You ever get advice like this?
"Gee, that's a HORRIBLE story, Joe Bob. You should prob'ly just swear off women entirely."
That makes you feel great, doesn't it? It's sort of like saying: "You seem to be a TOXIC individual. Everything you touch turns to dog doo-doo."
I mean, you tell a story, like, "She broke into my apartment, poured coffee all over my Cuban cigars, slashed the bed with a knife and shot out the screen of my big-screen TV."
And the response to that is, "What the hell did you DO to her, Joe Bob?"
What did I do to HER?
What I did to her is, of course, something EMOTIONAL. It does not involve knives, guns, or coffee used as a weapon.
Why does the media always make MEN out to be the violent ones? We may have a few wacky gene cells, but when it comes to all-out assaults on the fortress, I think women win every time.
Women should definitely be allowed into combat, because when women want to kill, women, by God, KILL.
All right, all right, I'll fess up. I told her I wasn't gonna marry her.
I was direct. I was honest. I did what women always say they want you to do. I didn't beat around the bush.
I didn't say, "We'll see after we've dated a while longer." I didn't say, "Maybe next year."
I just said: "Nope. Don't wanna get married. This year OR next year."
And she went all Middle Eastern on me.
"Gosh, Joe Bob, don't you understand women?" "Gosh, Joe Bob, that was really, really stupid. I can't believe you did that."
What if I really, really didn't wanna marry her? "Gosh, Joe Bob, don't you understand women?" She TOLD ME SHE WANTED THE COMPLETE AND HONEST TRUTH. Pause.
"Gosh, Joe Bob, don't you understand women?" Nope.
And speaking of aliens who look like normal human beings, Michael York is donning the cool shades, picking up the sinister silver briefcase and checking into his Beverly Hills mansion as "Paul Johnson" in-you know what I'm gonna say, don't you?-the THIRD version of "Not of This Earth."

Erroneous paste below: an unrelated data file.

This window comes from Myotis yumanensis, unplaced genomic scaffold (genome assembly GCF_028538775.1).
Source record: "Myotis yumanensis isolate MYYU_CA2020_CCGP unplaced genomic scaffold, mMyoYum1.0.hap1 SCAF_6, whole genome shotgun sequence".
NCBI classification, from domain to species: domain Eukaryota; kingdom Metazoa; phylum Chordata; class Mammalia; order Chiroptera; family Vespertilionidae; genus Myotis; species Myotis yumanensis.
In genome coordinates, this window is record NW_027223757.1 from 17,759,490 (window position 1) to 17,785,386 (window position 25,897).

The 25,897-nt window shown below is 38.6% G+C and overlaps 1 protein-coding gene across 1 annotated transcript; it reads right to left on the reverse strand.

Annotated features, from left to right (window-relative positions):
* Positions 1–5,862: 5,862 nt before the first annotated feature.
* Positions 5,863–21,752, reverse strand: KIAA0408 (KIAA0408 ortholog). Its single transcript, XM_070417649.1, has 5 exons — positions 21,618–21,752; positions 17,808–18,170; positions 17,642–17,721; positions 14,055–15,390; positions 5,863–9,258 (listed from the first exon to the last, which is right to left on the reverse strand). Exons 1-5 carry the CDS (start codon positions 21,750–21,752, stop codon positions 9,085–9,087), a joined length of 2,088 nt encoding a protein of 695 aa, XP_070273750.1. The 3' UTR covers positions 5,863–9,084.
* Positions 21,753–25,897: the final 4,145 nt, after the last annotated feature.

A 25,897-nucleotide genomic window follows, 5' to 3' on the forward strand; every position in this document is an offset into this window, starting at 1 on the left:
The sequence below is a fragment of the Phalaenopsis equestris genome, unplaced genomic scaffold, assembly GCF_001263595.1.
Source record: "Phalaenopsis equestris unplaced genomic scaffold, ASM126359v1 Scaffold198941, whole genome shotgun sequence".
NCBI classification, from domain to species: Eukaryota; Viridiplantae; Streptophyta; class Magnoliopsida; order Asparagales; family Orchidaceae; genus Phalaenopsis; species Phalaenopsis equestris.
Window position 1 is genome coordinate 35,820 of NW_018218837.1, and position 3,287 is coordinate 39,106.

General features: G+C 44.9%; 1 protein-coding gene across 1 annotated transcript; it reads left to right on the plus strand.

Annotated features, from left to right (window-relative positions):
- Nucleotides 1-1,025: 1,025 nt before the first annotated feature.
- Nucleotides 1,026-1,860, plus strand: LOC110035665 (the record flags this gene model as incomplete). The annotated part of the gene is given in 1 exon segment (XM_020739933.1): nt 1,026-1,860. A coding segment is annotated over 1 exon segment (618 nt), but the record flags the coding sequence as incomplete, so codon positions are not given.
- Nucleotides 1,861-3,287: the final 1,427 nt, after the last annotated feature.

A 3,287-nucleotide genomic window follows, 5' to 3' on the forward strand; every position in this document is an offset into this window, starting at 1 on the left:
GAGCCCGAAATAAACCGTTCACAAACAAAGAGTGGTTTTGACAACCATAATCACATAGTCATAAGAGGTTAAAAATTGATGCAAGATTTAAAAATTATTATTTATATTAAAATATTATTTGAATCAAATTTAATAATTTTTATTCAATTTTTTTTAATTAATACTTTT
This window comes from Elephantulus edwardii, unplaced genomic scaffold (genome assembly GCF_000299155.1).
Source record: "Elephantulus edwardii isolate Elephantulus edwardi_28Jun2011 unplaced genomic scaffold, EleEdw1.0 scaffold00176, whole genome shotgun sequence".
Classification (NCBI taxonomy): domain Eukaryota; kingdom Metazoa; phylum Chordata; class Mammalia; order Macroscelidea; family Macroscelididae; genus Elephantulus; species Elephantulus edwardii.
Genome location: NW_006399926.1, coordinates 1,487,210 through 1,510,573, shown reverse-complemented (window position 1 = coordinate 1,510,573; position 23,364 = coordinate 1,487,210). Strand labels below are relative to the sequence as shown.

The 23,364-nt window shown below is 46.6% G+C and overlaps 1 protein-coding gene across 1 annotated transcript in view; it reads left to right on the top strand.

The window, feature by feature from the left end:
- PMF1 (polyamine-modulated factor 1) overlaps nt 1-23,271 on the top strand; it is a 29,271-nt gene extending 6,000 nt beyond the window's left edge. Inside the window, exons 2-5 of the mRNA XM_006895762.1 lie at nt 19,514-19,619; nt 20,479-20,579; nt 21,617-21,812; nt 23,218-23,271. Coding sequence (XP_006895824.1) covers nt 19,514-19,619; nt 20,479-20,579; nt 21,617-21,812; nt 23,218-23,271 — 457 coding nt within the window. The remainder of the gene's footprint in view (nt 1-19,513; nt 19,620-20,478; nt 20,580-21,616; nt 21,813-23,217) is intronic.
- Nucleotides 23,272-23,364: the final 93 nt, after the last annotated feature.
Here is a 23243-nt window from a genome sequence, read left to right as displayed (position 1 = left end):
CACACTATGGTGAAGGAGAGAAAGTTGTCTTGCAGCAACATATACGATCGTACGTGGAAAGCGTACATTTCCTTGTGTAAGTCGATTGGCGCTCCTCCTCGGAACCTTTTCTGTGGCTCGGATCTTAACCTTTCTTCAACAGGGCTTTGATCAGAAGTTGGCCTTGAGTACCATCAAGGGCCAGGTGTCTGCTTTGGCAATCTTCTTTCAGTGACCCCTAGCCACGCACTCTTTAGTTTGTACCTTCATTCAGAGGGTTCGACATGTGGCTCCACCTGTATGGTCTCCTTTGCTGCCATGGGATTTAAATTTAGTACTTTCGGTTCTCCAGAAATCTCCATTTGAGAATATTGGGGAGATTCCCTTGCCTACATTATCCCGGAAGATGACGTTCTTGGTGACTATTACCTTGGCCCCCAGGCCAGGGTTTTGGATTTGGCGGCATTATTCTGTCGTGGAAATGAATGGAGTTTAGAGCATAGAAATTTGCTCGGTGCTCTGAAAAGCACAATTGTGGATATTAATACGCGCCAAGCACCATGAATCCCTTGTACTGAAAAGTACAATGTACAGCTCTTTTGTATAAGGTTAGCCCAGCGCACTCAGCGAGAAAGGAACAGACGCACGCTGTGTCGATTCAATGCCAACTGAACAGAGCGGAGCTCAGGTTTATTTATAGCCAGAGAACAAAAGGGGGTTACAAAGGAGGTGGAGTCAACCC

All three versions were produced by legendary drive-in king Roger Corman, beginning with the one he directed in 1958, continuing with the Traci Lords version in the '80s and now this one, which may be the greatest yet.
Not since "Logan's Run" has Michael York done such a nice sci-fi turn, skulking through parks, sticking three-pronged suction needles into the necks of innocent young girls so he can drain their blood, hollow out their eyes and mummify their bodies.
But he's a selfless alien who goes back to his study, hits a button on the wall opening the "gate" to his planet and ships out the blood for scientific research that might save an alien race from extinction.
"Paul Johnson," as he calls himself, is actually one of the greatest B-movie science-fiction characters ever created. He speaks in one of those clipped, learned-English-from-a-thesaurus voices, and he can read at the rate of about two million words a minute, flipping through magazines in the waiting room at about one second per.
He wears shades at all times to hide his bulging red laser eyes, but in El Lay nobody thinks it's strange.
The only people who think he's a little nutzoid are Elizabeth Barondes, his private-duty nurse, and Richard Belzer, his sleazeball chauffeur, cook and gardener.
Whenever he needs something-like three fresh bodies to keep himself alive-he just stares at the person he's trying to manipulate and controls 'em with telepathic mind-talk.
Mason Adams, as the doctor who studies rare blood diseases, ends up spending 24 hours a day trying to cure whatever virus Paul has, but, of course, there are those telltale ashes in the basement furnace....
In other words, they took an old story, and...told it again! Nineteen dead bodies. Four breasts. Mechanical bloodsucking. Vein-slicing. Gooey stingray protoplasm. Alien octopus body-wrapping. Strangling. One shower scene.
The old claw-to-the-stomach cure.
Body-burning. Pistol-to-the-mouth. Killer supernatural computer-generated man-eating stingray.
Two motor vehicle chases, with three crash-and-burns. Flaming Jehovah's Witness. Flaming valet parker, with eight-story death plunge.
Flaming cop. Flaming Belzer.
Mind-control Suicide Fu.
Drive-in Academy Award nominations for...
Mason Adams, as the goofy doctor who says, "Either this case is one in a trillion, or you are not of this planet" and, "It's some kind of crazy gastric bouillabaisse."
Richard Belzer, as the scuzzy chauffeur who says, "This guy scares me."
Elizabeth Barondes, as the screaming nurse who says, "Johnson is inside my head!"
And Terence Winkless, the director, who scored once before with "The Nest," for doing things the drive-in way, and for ending the movie with the epitaph: "Here lies a being who was not of this earth."
You can write to Joe Bob Briggs, at P.O. Box 2002, Dallas, Texas 75221. You can also fax him at (213) 462-5982 or e-mail him at email@example.com.